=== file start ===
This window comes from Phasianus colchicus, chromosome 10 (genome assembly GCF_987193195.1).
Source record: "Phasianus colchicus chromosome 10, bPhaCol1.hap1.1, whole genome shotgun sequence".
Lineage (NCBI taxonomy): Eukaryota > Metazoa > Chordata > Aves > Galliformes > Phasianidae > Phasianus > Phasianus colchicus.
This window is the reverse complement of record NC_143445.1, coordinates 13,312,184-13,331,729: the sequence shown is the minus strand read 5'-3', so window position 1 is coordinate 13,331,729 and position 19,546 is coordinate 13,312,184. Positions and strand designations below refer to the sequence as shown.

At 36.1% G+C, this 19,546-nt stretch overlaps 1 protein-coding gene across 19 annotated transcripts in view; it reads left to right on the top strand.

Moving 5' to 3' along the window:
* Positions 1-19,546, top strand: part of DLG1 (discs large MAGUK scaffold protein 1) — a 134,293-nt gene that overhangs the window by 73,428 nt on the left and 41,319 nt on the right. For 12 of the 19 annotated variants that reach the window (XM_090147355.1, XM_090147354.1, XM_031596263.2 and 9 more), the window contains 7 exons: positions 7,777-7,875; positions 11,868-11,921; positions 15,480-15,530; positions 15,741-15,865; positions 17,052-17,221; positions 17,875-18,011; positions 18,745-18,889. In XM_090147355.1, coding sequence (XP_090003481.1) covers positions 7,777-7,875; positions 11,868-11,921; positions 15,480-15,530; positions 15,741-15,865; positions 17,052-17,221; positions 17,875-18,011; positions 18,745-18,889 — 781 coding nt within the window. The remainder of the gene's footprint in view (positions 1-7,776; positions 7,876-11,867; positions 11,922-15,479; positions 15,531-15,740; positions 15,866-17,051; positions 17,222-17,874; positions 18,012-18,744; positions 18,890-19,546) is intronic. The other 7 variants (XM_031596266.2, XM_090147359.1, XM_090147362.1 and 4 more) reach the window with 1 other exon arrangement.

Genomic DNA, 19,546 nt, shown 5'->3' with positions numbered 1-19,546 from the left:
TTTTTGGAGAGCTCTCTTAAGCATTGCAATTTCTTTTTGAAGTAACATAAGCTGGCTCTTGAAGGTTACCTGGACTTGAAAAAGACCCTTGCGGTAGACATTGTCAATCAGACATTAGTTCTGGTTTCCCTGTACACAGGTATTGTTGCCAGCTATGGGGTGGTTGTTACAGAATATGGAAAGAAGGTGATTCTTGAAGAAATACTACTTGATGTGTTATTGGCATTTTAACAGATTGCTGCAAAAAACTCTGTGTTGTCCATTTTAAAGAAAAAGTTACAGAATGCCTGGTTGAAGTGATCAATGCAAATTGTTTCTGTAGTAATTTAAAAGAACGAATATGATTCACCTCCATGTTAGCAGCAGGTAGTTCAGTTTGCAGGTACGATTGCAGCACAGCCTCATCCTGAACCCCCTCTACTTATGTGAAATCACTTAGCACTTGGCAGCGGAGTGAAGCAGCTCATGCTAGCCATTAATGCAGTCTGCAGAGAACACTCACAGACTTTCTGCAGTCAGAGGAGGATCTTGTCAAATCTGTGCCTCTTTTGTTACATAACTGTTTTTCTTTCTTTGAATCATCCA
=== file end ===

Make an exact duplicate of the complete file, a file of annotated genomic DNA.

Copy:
This window comes from Phasianus colchicus, chromosome 10 (genome assembly GCF_987193195.1).
Source record: "Phasianus colchicus chromosome 10, bPhaCol1.hap1.1, whole genome shotgun sequence".
Lineage (NCBI taxonomy): Eukaryota > Metazoa > Chordata > Aves > Galliformes > Phasianidae > Phasianus > Phasianus colchicus.
This window is the reverse complement of record NC_143445.1, coordinates 13,312,184-13,331,729: the sequence shown is the minus strand read 5'-3', so window position 1 is coordinate 13,331,729 and position 19,546 is coordinate 13,312,184. Positions and strand designations below refer to the sequence as shown.

At 36.1% G+C, this 19,546-nt stretch overlaps 1 protein-coding gene across 19 annotated transcripts in view; it reads left to right on the top strand.

Moving 5' to 3' along the window:
* Positions 1-19,546, top strand: part of DLG1 (discs large MAGUK scaffold protein 1) — a 134,293-nt gene that overhangs the window by 73,428 nt on the left and 41,319 nt on the right. For 12 of the 19 annotated variants that reach the window (XM_090147355.1, XM_090147354.1, XM_031596263.2 and 9 more), the window contains 7 exons: positions 7,777-7,875; positions 11,868-11,921; positions 15,480-15,530; positions 15,741-15,865; positions 17,052-17,221; positions 17,875-18,011; positions 18,745-18,889. In XM_090147355.1, coding sequence (XP_090003481.1) covers positions 7,777-7,875; positions 11,868-11,921; positions 15,480-15,530; positions 15,741-15,865; positions 17,052-17,221; positions 17,875-18,011; positions 18,745-18,889 — 781 coding nt within the window. The remainder of the gene's footprint in view (positions 1-7,776; positions 7,876-11,867; positions 11,922-15,479; positions 15,531-15,740; positions 15,866-17,051; positions 17,222-17,874; positions 18,012-18,744; positions 18,890-19,546) is intronic. The other 7 variants (XM_031596266.2, XM_090147359.1, XM_090147362.1 and 4 more) reach the window with 1 other exon arrangement.

Genomic DNA, 19,546 nt, shown 5'->3' with positions numbered 1-19,546 from the left:
TTTTTGGAGAGCTCTCTTAAGCATTGCAATTTCTTTTTGAAGTAACATAAGCTGGCTCTTGAAGGTTACCTGGACTTGAAAAAGACCCTTGCGGTAGACATTGTCAATCAGACATTAGTTCTGGTTTCCCTGTACACAGGTATTGTTGCCAGCTATGGGGTGGTTGTTACAGAATATGGAAAGAAGGTGATTCTTGAAGAAATACTACTTGATGTGTTATTGGCATTTTAACAGATTGCTGCAAAAAACTCTGTGTTGTCCATTTTAAAGAAAAAGTTACAGAATGCCTGGTTGAAGTGATCAATGCAAATTGTTTCTGTAGTAATTTAAAAGAACGAATATGATTCACCTCCATGTTAGCAGCAGGTAGTTCAGTTTGCAGGTACGATTGCAGCACAGCCTCATCCTGAACCCCCTCTACTTATGTGAAATCACTTAGCACTTGGCAGCGGAGTGAAGCAGCTCATGCTAGCCATTAATGCAGTCTGCAGAGAACACTCACAGACTTTCTGCAGTCAGAGGAGGATCTTGTCAAATCTGTGCCTCTTTTGTTACATAACTGTTTTTCTTTCTTTGAATCATCCA